1. SOUNDBITE (English) Sharika Mitha Ochoa, Democrat and Miami Resident:
"We have a major problem with Biscayne Bay. And I know we have a problem globally. What's going on out in the West Coast is terrifying. Lack of oxygen in the air for humans. But we have a problem here and we're surrounded by water and we need to take care of our waterways. And it just doesn't seem like we're doing enough."
2. SOUNDBITE (English) Ruben Vicente, Republican and Miami Resident:
"I think that we need to discuss more what things we have in common, what goals we share, what differences we have and where we can reach middle ground because, trust me, I'll be out there with you, with my, you know, my big I'm an old Republican shirt, because I'm already old, and I'll be picking up the litter off of the side of Biscayne Bay."
3. SOUNDBITE (English) Giselle Mammana Diaz, Independent and Miami Resident:
"So, I have seen it. I have personally experienced it. I haven't been able to take my twin boys sometimes to the beach because there's too much seaweed and bacteria on the shores. So, I do see it. I just wonder what moves the conversation for people to actually act and make a change."
More than 5 million Latinos call the battleground state of Florida home.
Their stories and backgrounds are diverse and their vote can help decide the presidential election.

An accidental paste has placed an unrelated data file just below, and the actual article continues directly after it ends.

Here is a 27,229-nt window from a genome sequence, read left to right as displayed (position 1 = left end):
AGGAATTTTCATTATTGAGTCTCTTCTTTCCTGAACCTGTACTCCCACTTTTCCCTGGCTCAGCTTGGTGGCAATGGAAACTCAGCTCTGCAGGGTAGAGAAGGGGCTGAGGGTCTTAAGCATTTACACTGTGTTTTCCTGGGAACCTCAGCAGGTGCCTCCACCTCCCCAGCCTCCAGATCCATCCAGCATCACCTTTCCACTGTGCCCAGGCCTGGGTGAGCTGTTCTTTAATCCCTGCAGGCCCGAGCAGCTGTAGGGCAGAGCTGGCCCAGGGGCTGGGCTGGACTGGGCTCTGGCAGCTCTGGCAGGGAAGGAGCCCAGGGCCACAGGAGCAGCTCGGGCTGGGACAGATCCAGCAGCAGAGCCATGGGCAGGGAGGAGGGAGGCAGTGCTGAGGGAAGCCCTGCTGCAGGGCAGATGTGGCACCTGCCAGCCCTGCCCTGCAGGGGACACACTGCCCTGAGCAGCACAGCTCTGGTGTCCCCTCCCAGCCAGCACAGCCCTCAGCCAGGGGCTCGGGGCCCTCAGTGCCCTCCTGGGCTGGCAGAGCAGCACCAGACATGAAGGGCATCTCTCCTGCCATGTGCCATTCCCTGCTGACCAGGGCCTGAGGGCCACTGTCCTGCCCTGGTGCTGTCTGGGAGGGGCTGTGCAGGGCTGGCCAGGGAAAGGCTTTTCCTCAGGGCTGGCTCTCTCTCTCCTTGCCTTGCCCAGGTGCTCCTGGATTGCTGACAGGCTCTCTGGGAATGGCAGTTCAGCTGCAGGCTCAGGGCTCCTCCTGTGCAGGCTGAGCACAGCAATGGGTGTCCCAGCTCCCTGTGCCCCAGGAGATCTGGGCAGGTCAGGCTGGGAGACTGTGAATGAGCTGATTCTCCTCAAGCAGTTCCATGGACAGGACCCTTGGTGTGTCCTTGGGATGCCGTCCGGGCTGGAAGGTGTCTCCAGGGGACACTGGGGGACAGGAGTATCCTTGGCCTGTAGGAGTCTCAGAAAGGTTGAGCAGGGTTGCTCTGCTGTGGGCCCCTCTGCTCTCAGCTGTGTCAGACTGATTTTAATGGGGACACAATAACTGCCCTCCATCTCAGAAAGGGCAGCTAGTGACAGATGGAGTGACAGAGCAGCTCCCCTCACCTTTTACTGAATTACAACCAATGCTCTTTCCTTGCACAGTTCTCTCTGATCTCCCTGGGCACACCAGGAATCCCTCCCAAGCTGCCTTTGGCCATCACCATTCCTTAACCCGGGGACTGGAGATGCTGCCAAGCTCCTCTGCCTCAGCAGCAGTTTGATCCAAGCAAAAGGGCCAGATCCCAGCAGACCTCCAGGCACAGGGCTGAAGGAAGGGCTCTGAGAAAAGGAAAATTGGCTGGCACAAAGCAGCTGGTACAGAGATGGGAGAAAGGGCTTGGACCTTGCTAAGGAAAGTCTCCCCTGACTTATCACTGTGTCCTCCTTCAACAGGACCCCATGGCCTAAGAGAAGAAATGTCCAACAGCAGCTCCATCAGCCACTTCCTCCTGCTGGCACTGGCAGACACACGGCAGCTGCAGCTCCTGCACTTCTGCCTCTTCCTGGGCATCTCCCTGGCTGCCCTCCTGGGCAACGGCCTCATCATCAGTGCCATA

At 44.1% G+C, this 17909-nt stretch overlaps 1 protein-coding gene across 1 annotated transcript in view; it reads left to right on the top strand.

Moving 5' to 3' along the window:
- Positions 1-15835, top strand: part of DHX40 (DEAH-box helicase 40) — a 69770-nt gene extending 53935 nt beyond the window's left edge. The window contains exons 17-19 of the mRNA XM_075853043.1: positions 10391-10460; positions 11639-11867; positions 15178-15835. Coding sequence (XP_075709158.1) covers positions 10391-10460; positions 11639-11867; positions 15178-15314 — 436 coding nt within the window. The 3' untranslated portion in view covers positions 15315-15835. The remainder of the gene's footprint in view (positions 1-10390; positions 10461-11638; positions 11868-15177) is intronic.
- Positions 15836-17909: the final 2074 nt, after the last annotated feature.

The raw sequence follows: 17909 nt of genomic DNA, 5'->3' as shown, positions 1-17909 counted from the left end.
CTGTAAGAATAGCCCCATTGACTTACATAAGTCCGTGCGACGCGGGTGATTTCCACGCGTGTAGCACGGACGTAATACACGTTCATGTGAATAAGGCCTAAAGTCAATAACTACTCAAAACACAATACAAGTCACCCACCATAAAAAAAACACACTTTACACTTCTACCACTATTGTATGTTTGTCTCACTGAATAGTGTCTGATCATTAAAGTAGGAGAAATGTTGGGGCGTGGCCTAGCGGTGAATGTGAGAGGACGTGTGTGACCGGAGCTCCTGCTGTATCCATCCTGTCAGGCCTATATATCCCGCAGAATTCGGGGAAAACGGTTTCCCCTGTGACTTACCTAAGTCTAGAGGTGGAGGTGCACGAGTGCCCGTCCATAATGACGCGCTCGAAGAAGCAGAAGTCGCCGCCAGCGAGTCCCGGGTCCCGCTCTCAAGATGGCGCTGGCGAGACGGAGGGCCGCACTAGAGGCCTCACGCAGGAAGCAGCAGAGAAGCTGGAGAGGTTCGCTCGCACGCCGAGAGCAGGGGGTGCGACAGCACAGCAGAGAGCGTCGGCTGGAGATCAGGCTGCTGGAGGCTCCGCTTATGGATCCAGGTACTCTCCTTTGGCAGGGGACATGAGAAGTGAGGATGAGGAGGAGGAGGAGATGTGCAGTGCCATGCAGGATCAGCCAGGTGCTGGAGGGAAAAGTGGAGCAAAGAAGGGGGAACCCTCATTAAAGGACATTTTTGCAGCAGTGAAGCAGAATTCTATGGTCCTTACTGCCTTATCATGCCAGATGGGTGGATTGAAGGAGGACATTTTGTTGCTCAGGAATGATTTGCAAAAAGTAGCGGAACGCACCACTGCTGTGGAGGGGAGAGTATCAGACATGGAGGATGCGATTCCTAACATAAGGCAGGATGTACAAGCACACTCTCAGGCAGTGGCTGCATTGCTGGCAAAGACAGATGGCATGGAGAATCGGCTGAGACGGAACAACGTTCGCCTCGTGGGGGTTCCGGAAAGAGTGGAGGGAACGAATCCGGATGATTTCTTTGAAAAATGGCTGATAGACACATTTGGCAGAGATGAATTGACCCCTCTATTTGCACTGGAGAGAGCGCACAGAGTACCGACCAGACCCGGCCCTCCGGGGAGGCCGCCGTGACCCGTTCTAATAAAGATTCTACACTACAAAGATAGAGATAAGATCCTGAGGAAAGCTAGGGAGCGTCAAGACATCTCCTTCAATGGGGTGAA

On Thursday, The Associated Press spoke with three voters in Miami for the interview series "AP Newsmakers": Attorney Giselle Mammana Diaz, an independent; Sharika Mitha-Ochoa, a Democrat; and Ruben Vicente, a Republican.
During the hour-long conversation, Diaz, Mitha-Ochoa and Vicente discussed political divisions in America, the coronavirus pandemic, climate change and others issues with Deputy Director of Newsgathering Alex Sanz and Hispanic Affairs reporter Adriana Gomez Licon.
In America's leading presidential battleground, there's mounting anxiety among Democrats that the Joe Biden campaign's standing among Latinos is slipping, potentially giving President Donald Trump an opening in his reelection bid.
Hispanic voters in Florida tend to be somewhat more Republican-leaning than Hispanic voters nationwide because of the state's Cuban American population.
Nationally, little public polling is available to measure the opinions of Latino voters this year and whether they differ from four years ago.
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